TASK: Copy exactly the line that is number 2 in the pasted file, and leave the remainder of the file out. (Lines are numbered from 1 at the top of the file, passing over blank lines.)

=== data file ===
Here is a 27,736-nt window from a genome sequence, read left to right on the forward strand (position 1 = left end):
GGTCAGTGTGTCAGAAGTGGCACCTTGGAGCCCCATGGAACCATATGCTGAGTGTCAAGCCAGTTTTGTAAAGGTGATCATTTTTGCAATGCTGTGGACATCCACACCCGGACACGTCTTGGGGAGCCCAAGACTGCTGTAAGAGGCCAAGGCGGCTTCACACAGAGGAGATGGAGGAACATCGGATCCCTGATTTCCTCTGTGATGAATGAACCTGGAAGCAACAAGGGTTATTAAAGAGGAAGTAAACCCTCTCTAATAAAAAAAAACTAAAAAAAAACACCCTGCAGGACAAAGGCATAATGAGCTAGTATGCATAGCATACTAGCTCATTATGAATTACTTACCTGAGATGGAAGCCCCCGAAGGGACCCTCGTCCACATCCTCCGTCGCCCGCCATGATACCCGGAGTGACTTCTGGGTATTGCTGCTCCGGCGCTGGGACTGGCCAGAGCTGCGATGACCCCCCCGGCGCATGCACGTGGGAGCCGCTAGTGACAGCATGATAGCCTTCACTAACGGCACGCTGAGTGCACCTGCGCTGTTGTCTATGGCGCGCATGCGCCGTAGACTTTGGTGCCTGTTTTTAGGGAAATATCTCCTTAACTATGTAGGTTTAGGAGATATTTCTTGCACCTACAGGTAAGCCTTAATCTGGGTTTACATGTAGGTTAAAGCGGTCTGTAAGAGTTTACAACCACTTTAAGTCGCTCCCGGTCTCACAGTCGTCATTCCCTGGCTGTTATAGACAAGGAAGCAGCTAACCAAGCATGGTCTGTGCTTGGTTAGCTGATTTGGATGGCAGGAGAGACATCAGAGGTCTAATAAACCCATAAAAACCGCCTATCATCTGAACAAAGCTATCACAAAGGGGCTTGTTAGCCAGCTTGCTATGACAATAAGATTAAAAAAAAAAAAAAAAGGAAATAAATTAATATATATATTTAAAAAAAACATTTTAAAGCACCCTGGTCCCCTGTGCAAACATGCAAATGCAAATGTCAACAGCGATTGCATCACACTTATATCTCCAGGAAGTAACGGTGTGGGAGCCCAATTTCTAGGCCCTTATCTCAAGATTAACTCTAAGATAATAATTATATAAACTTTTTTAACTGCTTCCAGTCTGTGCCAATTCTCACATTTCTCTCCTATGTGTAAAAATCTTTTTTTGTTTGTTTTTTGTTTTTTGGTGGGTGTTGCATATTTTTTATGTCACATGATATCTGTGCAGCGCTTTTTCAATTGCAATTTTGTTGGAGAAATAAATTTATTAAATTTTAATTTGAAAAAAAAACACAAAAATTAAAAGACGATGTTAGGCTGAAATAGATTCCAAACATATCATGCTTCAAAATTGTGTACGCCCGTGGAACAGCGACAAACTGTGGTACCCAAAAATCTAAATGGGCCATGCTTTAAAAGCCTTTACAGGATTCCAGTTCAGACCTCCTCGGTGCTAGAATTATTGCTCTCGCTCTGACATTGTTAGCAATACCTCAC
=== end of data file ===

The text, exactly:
GGTCAGTGTGTCAGAAGTGGCACCTTGGAGCCCCATGGAACCATATGCTGAGTGTCAAGCCAGTTTTGTAAAGGTGATCATTTTTGCAATGCTGTGGACATCCACACCCGGACACGTCTTGGGGAGCCCAAGACTGCTGTAAGAGGCCAAGGCGGCTTCACACAGAGGAGATGGAGGAACATCGGATCCCTGATTTCCTCTGTGATGAATGAACCTGGAAGCAACAAGGGTTATTAAAGAGGAAGTAAACCCTCTCTAATAAAAAAAAACTAAAAAAAAACACCCTGCAGGACAAAGGCATAATGAGCTAGTATGCATAGCATACTAGCTCATTATGAATTACTTACCTGAGATGGAAGCCCCCGAAGGGACCCTCGTCCACATCCTCCGTCGCCCGCCATGATACCCGGAGTGACTTCTGGGTATTGCTGCTCCGGCGCTGGGACTGGCCAGAGCTGCGATGACCCCCCCGGCGCATGCACGTGGGAGCCGCTAGTGACAGCATGATAGCCTTCACTAACGGCACGCTGAGTGCACCTGCGCTGTTGTCTATGGCGCGCATGCGCCGTAGACTTTGGTGCCTGTTTTTAGGGAAATATCTCCTTAACTATGTAGGTTTAGGAGATATTTCTTGCACCTACAGGTAAGCCTTAATCTGGGTTTACATGTAGGTTAAAGCGGTCTGTAAGAGTTTACAACCACTTTAAGTCGCTCCCGGTCTCACAGTCGTCATTCCCTGGCTGTTATAGACAAGGAAGCAGCTAACCAAGCATGGTCTGTGCTTGGTTAGCTGATTTGGATGGCAGGAGAGACATCAGAGGTCTAATAAACCCATAAAAACCGCCTATCATCTGAACAAAGCTATCACAAAGGGGCTTGTTAGCCAGCTTGCTATGACAATAAGATTAAAAAAAAAAAAAAAAGGAAATAAATTAATATATATATTTAAAAAAAACATTTTAAAGCACCCTGGTCCCCTGTGCAAACATGCAAATGCAAATGTCAACAGCGATTGCATCACACTTATATCTCCAGGAAGTAACGGTGTGGGAGCCCAATTTCTAGGCCCTTATCTCAAGATTAACTCTAAGATAATAATTATATAAACTTTTTTAACTGCTTCCAGTCTGTGCCAATTCTCACATTTCTCTCCTATGTGTAAAAATCTTTTTTTGTTTGTTTTTTGTTTTTTGGTGGGTGTTGCATATTTTTTATGTCACATGATATCTGTGCAGCGCTTTTTCAATTGCAATTTTGTTGGAGAAATAAATTTATTAAATTTTAATTTGAAAAAAAAACACAAAAATTAAAAGACGATGTTAGGCTGAAATAGATTCCAAACATATCATGCTTCAAAATTGTGTACGCCCGTGGAACAGCGACAAACTGTGGTACCCAAAAATCTAAATGGGCCATGCTTTAAAAGCCTTTACAGGATTCCAGTTCAGACCTCCTCGGTGCTAGAATTATTGCTCTCGCTCTGACATTGTTAGCAATACCTCAC